Friday, February 5, 2010


They sit across from me, looking nervous and a bit ashamed. I do my best to set them at ease while reviewing the papers they have handed me. They are both impeccably dressed—as usual. I have known them for years. He is a businessman, and she is a medical professional. Each has years of experience in their field and both work steady jobs. They own a gorgeous house on an enormous plot of land just outside of town, and drive relatively new vehicles.

I review their documents and slowly begin to peel away the facade. Like a polished waiter balancing a large plate, they have been the picture of grace and success. But under the charade, all is not well. The waiter is starting to slip, the plate beginning to tip.

Their mortgage payments are several months behind and their house is facing foreclosure. Their vehicles are financed at unbelievably high interest rates and are also in arrears. They owe on their furniture, their electronics, and even their funeral plans are on credit. They have dozens of credit cards, with over $100,000 in credit card debt alone.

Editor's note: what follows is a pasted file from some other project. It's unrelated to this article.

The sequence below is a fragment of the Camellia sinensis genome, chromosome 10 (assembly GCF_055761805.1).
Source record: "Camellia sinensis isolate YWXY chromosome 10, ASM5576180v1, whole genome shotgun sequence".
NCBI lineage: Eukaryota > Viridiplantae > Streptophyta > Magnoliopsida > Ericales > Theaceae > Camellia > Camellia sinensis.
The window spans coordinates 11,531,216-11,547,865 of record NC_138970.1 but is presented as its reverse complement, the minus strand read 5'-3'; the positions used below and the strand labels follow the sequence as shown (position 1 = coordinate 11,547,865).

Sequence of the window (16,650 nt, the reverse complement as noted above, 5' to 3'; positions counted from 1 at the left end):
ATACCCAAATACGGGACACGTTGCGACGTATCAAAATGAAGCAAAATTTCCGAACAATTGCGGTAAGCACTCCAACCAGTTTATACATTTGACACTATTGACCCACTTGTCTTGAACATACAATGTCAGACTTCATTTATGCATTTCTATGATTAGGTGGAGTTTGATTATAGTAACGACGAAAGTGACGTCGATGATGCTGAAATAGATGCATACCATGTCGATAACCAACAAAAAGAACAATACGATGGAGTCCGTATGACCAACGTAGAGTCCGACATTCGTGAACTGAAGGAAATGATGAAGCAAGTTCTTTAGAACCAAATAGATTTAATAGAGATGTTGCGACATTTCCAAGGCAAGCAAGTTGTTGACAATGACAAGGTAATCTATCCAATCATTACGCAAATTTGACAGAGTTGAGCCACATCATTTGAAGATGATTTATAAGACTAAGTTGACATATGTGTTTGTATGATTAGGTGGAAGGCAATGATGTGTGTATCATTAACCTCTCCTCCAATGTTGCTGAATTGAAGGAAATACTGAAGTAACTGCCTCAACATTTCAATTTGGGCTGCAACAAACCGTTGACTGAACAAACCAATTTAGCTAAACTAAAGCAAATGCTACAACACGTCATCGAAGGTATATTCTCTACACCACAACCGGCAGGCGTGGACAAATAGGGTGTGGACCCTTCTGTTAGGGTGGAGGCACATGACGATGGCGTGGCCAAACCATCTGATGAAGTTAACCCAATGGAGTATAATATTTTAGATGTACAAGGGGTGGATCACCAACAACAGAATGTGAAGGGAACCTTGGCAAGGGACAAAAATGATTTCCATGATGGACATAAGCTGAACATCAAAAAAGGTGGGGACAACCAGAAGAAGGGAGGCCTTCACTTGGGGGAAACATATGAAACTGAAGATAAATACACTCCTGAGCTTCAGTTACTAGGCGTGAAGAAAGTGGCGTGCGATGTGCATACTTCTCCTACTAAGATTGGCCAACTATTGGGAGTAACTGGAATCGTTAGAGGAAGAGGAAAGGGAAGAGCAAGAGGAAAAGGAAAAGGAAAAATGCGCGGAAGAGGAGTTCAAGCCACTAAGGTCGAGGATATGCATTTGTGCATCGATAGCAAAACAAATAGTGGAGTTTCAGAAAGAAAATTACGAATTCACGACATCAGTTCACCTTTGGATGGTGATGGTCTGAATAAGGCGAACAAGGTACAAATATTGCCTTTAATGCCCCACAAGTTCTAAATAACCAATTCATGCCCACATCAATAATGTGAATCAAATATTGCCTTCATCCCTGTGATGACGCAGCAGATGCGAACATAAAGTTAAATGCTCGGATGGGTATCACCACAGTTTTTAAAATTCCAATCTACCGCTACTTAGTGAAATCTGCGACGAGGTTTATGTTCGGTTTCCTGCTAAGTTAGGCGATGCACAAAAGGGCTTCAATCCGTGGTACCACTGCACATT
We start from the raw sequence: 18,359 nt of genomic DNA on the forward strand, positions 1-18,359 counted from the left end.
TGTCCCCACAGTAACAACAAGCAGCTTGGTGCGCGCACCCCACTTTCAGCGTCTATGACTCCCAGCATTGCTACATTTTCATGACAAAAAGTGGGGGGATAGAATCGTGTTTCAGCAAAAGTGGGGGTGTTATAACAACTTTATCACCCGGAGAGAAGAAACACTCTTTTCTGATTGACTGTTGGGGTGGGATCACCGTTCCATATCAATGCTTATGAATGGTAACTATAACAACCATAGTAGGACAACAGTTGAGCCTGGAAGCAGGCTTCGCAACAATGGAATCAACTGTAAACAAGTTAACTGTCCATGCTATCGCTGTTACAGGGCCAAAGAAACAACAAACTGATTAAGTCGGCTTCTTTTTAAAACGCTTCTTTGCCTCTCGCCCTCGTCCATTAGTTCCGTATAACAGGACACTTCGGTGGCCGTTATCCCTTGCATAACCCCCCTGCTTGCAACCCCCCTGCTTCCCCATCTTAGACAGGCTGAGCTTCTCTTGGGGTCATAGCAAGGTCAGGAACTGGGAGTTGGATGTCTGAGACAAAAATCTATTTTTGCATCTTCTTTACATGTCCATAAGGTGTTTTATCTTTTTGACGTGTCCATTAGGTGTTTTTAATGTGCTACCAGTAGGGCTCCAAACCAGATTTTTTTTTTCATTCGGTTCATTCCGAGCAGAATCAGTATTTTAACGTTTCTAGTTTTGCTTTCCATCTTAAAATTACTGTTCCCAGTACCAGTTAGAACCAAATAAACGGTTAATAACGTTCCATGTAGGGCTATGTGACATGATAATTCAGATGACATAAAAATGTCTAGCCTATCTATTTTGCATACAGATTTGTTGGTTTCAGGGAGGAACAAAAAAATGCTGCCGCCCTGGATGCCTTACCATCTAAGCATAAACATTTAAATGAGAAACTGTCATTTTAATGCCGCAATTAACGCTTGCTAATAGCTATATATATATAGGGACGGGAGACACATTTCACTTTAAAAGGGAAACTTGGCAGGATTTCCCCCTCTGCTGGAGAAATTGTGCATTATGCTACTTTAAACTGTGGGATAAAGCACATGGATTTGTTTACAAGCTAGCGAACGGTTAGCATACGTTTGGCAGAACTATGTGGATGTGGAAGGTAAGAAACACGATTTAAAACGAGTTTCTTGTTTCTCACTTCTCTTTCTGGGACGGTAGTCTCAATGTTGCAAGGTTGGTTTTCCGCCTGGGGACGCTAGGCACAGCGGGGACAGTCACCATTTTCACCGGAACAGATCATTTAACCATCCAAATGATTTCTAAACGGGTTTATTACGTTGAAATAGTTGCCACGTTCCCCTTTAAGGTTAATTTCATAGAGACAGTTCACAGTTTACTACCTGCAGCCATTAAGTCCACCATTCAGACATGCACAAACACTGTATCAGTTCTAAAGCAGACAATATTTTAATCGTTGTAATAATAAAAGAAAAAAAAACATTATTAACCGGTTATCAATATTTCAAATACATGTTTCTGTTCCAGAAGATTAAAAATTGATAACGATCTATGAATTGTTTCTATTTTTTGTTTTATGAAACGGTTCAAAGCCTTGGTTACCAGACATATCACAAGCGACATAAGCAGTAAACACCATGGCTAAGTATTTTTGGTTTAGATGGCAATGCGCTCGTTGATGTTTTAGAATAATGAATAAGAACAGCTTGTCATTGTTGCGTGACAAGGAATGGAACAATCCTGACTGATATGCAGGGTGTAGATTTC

There has been no sudden job loss, nor any unexpected medical issue. This has been the result of years of living beyond what they make. They worked hard, played hard, charged hard, and paid hard. But now, creditors have lowered their credit limit, doubled their minimum payment, and the entire operation—waiter, plate and all, is coming down. A few attempts at several get-rich-quick rip-offs have compounded the problem, and they now find themselves at my conference table asking for a lifeline.

My work begins…


Did it MY way said...

I don't envy your job, with clients like those.

I have always said if you make a bill you pay the bill. I have lived the high life at times when the money flowed in. When my business would be in the hard times I sold my toys. Got then bad when the good times came back.

If you do what they have done I believe if going bankrupt is the only option fine. But I believe that NOTHING should be protected. Make them sell (or the court sell) everything they own except their cloths. They both still have jobs, and can start over. Hard lesson? It should be! Just my two cents worth.

See Ya

Lawyer said...

Since I'm back in the business of law, I thought I'd share some stories. This was indeed a difficult case, for more than one reason.